# Refactor a if-elif-block into a pythonic dictionary

I have a big `if-elif-else` block in my code like this

``````if counted == 2:
score = None

elif counted == 1:
score = (sum(values) - 3) / 6 * 100

elif counted == 0:
score = (sum(values) - 4) / 8 * 100

else:
raise Exception('Should not be reached!')
``````

With python I assume there is a way to solve that with a `dict` using the `counted` values as keys. But what comes as items into that dict? The new `case` expression is not an option here. IMHO this wouldn’t be pythonic no matter that it’s now part of Python standard.

# Approach A

``````# Approach A
mydict = {
0: ((sum(values) - 4) / 8 * 100),
1: ((sum(values) - 3) / 6 * 100),
2: None
}

print(mydict)
print(mydict[counted])
``````

The problem here is that all items are executed.

``````{0: 4625.0, 1: 6183.333333333334, 2: None}
``````

# Approach B

``````mydict = {
0: (lambda _: (sum(values) - 4) / 8 * 100),
1: (lambda _: (sum(values) - 3) / 6 * 100),
2: (lambda _: None)
}

print(mydict)
print(mydict[counted](None))
``````

Here I have the fake argument I don’t need. But it seems to be mandatory when creating a `lambda`.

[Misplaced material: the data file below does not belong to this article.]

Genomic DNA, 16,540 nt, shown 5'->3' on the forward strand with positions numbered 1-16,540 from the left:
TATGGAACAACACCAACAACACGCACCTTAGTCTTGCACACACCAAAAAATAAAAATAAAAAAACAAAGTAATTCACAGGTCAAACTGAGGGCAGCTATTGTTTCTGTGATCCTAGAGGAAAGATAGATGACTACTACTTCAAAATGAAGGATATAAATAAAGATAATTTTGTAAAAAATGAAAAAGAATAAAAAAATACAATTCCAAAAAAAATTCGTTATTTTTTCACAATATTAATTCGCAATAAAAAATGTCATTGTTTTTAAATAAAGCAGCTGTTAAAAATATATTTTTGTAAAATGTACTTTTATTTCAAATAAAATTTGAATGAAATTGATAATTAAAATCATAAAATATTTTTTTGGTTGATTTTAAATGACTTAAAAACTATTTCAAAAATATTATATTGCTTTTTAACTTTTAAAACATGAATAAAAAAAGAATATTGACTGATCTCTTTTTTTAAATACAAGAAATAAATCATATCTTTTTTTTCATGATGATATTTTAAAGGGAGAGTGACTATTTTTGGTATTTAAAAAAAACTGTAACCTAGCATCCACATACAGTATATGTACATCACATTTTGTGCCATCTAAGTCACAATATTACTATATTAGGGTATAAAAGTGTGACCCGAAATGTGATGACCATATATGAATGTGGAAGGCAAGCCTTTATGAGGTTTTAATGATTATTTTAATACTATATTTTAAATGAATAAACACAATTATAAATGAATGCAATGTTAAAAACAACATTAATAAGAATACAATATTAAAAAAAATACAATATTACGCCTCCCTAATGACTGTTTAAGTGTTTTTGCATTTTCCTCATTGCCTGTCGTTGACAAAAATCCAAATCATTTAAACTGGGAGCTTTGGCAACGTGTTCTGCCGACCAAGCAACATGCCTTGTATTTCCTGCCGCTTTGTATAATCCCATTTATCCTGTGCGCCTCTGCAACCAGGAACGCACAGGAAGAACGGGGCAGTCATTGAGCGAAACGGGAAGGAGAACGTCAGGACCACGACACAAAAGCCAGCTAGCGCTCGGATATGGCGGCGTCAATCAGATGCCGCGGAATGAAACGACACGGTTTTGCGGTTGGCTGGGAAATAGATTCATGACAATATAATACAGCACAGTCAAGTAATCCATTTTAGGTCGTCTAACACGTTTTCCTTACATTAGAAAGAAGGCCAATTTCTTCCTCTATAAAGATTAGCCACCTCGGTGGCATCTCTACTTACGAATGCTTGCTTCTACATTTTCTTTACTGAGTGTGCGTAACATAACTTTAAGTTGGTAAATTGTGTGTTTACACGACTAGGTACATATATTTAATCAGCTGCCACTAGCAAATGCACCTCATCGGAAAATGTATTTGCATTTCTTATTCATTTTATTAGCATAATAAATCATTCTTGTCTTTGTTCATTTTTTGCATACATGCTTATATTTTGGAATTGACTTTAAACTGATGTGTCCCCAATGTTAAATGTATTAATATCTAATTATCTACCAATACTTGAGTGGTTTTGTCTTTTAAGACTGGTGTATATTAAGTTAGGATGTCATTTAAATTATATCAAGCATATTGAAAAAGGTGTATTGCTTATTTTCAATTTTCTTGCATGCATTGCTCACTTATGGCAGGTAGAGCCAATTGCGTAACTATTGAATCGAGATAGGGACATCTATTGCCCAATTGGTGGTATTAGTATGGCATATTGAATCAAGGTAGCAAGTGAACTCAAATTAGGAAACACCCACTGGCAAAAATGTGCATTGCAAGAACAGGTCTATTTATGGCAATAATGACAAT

``````{0: <function <lambda> at 0x7ff8f3dce040>, 1: <function <lambda> at 0x7ff8f3b6a670>, 2: <function <lambda> at 0x7ff8f3b6a700>}
``````

Is there a another way?

# Full MWE

``````#!/usr/bin/env python3
import random

values = random.choices(range(100), k=10)
counted = random.choice(range(3))

print(f'counted={counted}')

if counted == 2:
score = None

elif counted == 1:
score = (sum(values) - 3) / 6 * 100

elif counted == 0:
score = (sum(values) - 4) / 8 * 100

else:
raise Exception('Should not be reached!')

print(f'score={score}')

# Approach A
mydict = {
0: ((sum(values) - 4) / 8 * 100),
1: ((sum(values) - 3) / 6 * 100),
2: None
}

print(mydict)
print(mydict[counted])

# Approach B
mydict = {
0: (lambda _: (sum(values) - 4) / 8 * 100),
1: (lambda _: (sum(values) - 3) / 6 * 100),
2: (lambda _: None)
}

print(mydict)
print(mydict[counted](None))
``````

### >Solution :

The `lambda`s without the arguments works. Just needs the `:`

``````import random

values = random.choices(range(100), k=10)

mydict = {
0: lambda: (sum(values) - 4) / 8 * 100,
1: lambda: (sum(values) - 3) / 6 * 100,
2: lambda: None
}

counted = random.choice(range(3))
mydict[counted]()
``````